All things for a reason - Reviews
Alan West - All things for a reason
Heartfelt, passionate, and literate modern take on classic country.
Alan West has been on my radar for several years now. Quite a few of my friends who appreciate quality country music travel hundreds of miles to see his concerts. But, apart from a CD a friend played on a long car journey, West has passed me by. It’s been my loss, if All Things for a Reason is anything to go by.
While the troubadour has been on the British country scene for a long time, this is only his third album, which probably tells you more about our fans' snobbishness rather than West’s work ethic.
Sitting somewhere between Tom Russell, Glen Campbell, and perhaps Roger McGuinn, West’s sweet voice, intelligent songs, and melodies are nearly the polar opposite of the alt-country I normally like; but this album has been like a breath of fresh air, as it came in the middle of a very mediocre run of albums to
Several songs -- including my favourites -- feature some enchanting fiddle playing from Justin Moses, who complements the vocals and guitar playing like a master craftsman. He never intrudes, and always supports. The best examples are "Numbers" and the Texicana-influenced "Maria Dolores", which I found quite spine-tingling.
Even on the first listen, when Mrs. H was telling me something very important, the quirky hillbilly tune "Woodbines" stood out, meaning I had to make a mental note to go back to it ASAP. I did and it was even better the second and each subsequent play. While the majority of songs are either by or co-writes with another English country singer-songwriter named Steve Black, West chooses an odd song to cover... or is it? "Take Me Home Country Road" was one of those country songs that topped the pop charts in my youth, before I even knew what country music was. This raw, stripped-back arrangement features some amazing guitar, fiddle, and mandolin interplay, which not only gives it a new lick of paint, but a whole refurbishment. It is well worthy of radio play.
The album closes with the introspective title track, "All Things for a Reason", and it’s a case of keeping the best for last, as all that is good with this album gets wrapped together in one neat parcel.
Harrison Photos for No Depression
Friday, 2 January 2015
Alan West - All Things for a Reason : Neo Music
Like an anchored buoy in a sea of change, Alan West is prepared to stand firm amongst the contemporary new wave attaching itself to UK country music. Not afraid to mix it with the young pretenders (including hosting a mid-winter festival featuring many and playing C2C pop up stages), Alan is acutely in touch with his perception of country music and ALL THINGS FOR A REASON refuses to budge from a deep passion installed many years ago.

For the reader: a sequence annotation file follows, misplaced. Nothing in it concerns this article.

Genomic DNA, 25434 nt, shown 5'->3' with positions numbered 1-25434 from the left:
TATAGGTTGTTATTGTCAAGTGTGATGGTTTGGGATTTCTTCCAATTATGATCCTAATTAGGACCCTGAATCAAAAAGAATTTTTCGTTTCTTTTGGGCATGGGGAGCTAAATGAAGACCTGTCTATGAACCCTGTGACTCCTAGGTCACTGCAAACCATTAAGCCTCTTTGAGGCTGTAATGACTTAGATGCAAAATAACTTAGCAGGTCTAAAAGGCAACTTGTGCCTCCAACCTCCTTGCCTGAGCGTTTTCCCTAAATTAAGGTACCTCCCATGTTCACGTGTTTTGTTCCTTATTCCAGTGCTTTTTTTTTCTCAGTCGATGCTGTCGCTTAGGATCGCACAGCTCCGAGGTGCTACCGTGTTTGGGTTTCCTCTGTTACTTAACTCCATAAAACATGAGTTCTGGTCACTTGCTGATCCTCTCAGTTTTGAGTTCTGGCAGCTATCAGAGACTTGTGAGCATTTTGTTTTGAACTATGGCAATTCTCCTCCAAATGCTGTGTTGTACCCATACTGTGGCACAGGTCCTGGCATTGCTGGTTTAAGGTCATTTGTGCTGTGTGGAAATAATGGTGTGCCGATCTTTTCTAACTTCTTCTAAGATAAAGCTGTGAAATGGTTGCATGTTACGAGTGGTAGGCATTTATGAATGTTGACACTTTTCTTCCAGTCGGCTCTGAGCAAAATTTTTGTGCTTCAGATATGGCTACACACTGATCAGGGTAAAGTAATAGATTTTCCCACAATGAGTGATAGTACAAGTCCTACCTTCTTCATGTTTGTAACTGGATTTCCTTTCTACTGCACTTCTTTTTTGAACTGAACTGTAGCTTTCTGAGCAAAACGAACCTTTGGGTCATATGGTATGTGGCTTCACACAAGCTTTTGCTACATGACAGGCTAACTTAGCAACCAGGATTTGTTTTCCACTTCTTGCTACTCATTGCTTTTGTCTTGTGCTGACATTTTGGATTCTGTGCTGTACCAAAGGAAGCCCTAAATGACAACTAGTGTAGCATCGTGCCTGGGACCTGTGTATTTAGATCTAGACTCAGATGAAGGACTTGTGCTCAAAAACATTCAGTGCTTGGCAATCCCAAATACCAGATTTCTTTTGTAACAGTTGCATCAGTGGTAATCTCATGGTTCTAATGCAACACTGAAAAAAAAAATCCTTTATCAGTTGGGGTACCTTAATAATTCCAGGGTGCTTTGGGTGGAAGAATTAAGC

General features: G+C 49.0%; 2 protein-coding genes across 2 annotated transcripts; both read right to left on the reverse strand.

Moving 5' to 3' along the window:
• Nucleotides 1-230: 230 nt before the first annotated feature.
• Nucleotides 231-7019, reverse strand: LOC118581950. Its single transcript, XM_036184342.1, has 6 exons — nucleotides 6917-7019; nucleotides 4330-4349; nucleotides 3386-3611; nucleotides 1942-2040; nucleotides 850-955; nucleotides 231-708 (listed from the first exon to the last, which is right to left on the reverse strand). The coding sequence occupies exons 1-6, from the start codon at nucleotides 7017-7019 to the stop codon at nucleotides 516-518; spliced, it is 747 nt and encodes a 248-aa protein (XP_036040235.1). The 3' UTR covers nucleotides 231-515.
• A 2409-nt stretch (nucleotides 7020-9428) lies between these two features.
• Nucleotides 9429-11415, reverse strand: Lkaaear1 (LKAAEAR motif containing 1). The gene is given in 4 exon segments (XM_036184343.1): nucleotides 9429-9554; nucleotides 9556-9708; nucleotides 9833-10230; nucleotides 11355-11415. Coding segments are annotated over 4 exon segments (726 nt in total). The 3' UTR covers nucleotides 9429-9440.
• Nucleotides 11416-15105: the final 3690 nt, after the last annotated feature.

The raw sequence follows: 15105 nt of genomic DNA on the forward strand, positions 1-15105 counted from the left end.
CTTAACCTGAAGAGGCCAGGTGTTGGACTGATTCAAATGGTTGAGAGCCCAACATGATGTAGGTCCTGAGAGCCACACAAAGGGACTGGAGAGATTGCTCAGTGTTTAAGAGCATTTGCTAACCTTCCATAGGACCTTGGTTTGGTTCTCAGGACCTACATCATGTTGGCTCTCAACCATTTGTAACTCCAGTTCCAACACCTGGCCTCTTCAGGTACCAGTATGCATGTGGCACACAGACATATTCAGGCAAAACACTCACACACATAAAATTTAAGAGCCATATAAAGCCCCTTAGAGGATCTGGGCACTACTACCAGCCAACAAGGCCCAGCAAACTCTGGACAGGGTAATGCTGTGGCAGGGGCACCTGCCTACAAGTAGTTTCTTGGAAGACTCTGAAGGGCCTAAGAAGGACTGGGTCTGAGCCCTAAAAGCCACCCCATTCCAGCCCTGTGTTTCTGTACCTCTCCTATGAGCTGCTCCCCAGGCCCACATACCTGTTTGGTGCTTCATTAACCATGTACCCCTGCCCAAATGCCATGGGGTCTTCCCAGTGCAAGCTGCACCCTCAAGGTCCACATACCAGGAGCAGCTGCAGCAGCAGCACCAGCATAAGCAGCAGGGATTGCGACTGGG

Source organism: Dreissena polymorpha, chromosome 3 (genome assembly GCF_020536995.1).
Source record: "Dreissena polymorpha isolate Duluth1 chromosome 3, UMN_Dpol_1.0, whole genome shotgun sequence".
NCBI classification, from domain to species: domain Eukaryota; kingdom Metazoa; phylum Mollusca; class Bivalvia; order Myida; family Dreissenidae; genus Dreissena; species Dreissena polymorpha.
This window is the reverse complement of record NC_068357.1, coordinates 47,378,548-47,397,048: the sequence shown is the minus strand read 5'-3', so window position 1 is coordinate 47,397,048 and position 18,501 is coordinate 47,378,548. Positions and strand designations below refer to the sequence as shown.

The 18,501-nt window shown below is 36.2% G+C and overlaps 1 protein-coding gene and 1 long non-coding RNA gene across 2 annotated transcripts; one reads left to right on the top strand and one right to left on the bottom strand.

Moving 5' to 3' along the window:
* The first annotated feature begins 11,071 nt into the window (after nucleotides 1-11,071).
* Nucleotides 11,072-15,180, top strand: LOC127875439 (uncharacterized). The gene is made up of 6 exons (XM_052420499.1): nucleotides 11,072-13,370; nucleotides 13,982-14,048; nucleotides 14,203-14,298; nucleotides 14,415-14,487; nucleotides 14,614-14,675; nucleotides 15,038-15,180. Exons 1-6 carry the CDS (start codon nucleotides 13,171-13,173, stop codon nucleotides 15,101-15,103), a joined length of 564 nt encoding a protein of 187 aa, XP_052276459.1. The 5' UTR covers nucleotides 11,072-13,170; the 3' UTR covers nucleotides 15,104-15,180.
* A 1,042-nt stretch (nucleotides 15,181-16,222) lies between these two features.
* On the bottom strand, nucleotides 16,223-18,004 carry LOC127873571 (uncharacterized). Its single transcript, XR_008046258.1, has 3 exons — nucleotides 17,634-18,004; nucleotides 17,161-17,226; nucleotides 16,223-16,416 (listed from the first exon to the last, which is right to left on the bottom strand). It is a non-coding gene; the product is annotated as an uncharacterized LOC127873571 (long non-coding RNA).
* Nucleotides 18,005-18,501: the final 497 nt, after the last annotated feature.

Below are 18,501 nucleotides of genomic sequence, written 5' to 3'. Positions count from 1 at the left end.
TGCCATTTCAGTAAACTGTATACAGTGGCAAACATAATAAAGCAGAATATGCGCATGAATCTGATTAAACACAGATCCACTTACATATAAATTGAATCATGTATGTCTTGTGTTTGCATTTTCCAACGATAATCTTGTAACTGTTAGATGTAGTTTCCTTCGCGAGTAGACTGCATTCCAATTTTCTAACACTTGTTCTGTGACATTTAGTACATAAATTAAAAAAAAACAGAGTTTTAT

Alan first crossed my path around half a dozen years ago when supporting Hal Ketchum in Wolverhampton and although active on the UK scene for a number of years, this new album is only his third studio release. However, alongside his long term accomplice Steve Black, Alan has recorded an album strong on principle and a timely reminder why country music possesses genre credentials. Questions are often raised about British artists positioning their mind 4000 miles west when making music, but Alan fully understands the country music market having some affiliation with the romanticism of American culture and he refrains yielding from these shared ideals.
For the eleven tracks that add up to the sum of this full length release, two are borrowed, with the remainder predominately coming from the trusted pen of Steve Black. The most striking of these solo writes is the quintessential American storytelling epic ‘Numbers’. The style and theme may be far from virgin ground but the song is expertly constructed and delivered with its developing heartfelt sentimentality. While the themes of many songs are explicitly wrapped in the Star Spangled Banner such as ‘Come on Home’ and ‘Hillbilly Woodbines’, Alan wisely steers clear of pseudo accents and thus retains authenticity in being a trusted interpreter of international country music.
Released on UK independent label NEO Music, ALL THINGS FOR A REASON had its final stages of fruition come together in a Nashville studio, often the ‘go to’ destination for the recording of a country album. Nashville has also played an important role in the career of acclaimed US songwriter Hugh Moffatt who kindly donated the album’s second track ‘The Way Love Is’. The other borrowed tune is far more familiar and Alan unashamedly hasn’t dug too deep for it. Admittedly, up tempo versions of ‘Take Me Home Country Roads’ are more suited to this John Denver classic but this hasn’t deterred Alan going in the opposite direction leaving the listener to ultimately decide on whether it works.